The report goes on to argue that “telecom network operators are in no position to negotiate fair commercial terms for their networks’ ever-increasing use by the leading OTTs” and that…

…€20 billion by OTTs to the development of telecoms infrastructure in the EU would raise GDP by as much as €72 billion by 2025, with a parallel increase in employment of up to 840,000 jobs annually; positive effects on both user experience and innovation levels; and a steep reduction of energy consumption and carbon emission levels.

Thierry Breton, European Commissioner for the Internal Market, effectively confirmed the Commission’s determination to squeeze money from the US tech platforms in a tweet which said obtaining fair remuneration for telcos is a ‘principle project’.

Alex Towers, Director of Policy and Public Affairs at BT, argued that the UK was in danger of ‘falling behind’ the reforms being considered by the EU. Towers published a LinkedIn post that argued Brexit means the UK should race ahead by scrapping the ‘old EU regulation’ that prevents charging of tech platforms. The comments made by Towers continued a pattern where supporters of ETNO’s proposals argue for the curbing of net neutrality rules without referring to net neutrality by name. An intense debate on social media subsequently led Tanja Salem, Director of Economics at BT, to clarify:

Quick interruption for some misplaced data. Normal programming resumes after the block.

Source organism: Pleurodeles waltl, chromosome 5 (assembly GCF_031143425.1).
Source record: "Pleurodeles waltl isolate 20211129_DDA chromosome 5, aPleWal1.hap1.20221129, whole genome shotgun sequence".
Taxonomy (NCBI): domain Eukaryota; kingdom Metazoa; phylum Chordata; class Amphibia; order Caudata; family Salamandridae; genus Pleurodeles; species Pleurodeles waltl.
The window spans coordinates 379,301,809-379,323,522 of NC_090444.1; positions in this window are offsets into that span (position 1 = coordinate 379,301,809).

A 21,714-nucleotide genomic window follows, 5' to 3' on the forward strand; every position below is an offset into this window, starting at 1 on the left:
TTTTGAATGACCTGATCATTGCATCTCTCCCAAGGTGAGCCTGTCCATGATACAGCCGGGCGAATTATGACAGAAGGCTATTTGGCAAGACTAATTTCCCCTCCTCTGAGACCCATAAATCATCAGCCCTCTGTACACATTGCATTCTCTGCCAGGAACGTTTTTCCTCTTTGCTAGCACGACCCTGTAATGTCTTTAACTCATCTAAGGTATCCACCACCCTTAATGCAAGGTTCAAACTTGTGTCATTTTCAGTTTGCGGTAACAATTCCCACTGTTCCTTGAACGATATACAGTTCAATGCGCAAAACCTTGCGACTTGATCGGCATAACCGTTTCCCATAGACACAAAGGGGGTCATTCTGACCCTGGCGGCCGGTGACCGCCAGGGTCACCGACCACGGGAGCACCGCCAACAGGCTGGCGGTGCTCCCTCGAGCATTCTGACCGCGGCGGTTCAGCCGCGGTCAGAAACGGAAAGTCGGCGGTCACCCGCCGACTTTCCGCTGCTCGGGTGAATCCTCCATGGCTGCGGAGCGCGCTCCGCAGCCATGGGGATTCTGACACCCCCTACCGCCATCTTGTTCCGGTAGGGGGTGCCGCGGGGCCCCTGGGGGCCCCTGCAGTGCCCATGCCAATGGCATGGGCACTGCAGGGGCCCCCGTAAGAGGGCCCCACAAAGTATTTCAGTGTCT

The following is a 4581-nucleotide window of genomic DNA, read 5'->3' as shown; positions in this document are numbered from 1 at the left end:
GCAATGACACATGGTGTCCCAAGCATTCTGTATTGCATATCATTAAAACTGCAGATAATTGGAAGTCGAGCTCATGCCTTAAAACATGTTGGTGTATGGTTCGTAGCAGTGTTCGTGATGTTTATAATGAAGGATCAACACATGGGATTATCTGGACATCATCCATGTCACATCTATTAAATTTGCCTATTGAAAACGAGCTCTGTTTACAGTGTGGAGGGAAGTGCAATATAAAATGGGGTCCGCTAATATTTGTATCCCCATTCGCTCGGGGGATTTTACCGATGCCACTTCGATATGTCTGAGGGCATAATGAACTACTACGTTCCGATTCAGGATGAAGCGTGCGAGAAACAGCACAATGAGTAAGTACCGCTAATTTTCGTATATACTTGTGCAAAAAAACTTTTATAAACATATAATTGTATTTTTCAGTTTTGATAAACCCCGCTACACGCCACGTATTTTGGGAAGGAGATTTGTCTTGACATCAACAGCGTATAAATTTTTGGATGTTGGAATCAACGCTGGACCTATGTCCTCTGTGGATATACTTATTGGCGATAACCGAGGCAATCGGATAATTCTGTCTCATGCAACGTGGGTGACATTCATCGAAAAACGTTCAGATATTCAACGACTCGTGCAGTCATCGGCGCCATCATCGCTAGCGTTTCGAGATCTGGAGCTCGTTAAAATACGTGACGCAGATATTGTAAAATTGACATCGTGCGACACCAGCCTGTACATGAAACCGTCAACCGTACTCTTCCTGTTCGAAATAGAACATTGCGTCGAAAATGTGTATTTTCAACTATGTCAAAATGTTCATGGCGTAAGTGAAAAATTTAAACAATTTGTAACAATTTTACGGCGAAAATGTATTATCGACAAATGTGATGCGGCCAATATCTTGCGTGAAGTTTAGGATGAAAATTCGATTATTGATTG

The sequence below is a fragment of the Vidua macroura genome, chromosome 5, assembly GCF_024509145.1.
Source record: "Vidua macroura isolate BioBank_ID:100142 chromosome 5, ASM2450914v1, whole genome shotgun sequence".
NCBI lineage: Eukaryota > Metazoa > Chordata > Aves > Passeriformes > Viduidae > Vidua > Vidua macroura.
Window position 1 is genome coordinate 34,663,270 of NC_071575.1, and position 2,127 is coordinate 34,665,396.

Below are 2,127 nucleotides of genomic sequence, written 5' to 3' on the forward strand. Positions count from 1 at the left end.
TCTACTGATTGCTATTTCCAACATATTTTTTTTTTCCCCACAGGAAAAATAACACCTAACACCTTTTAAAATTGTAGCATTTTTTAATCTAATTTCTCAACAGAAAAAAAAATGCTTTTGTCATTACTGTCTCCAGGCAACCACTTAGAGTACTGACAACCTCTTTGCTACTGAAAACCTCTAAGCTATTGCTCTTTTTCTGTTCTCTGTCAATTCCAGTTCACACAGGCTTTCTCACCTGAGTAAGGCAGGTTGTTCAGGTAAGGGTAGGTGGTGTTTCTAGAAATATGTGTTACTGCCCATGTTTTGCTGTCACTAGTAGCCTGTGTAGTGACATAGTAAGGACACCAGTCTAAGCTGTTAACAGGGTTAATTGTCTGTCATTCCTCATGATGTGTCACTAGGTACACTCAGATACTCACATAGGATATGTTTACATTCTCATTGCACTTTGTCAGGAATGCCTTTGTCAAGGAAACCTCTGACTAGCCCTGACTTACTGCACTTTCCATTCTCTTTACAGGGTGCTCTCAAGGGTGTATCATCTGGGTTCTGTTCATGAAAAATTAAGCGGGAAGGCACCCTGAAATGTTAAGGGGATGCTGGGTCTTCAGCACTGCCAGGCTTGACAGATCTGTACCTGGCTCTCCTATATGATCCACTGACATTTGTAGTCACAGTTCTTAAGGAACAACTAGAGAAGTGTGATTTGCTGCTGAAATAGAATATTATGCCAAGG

…we might differ on the current causes of the distortions we see today (who drives traffic demand and the current regulatory restrictions on charging for it). And for the UK we have not yet worked out a consensus position on what the solutions might be. Key to this must be: proportionate net neutrality rules.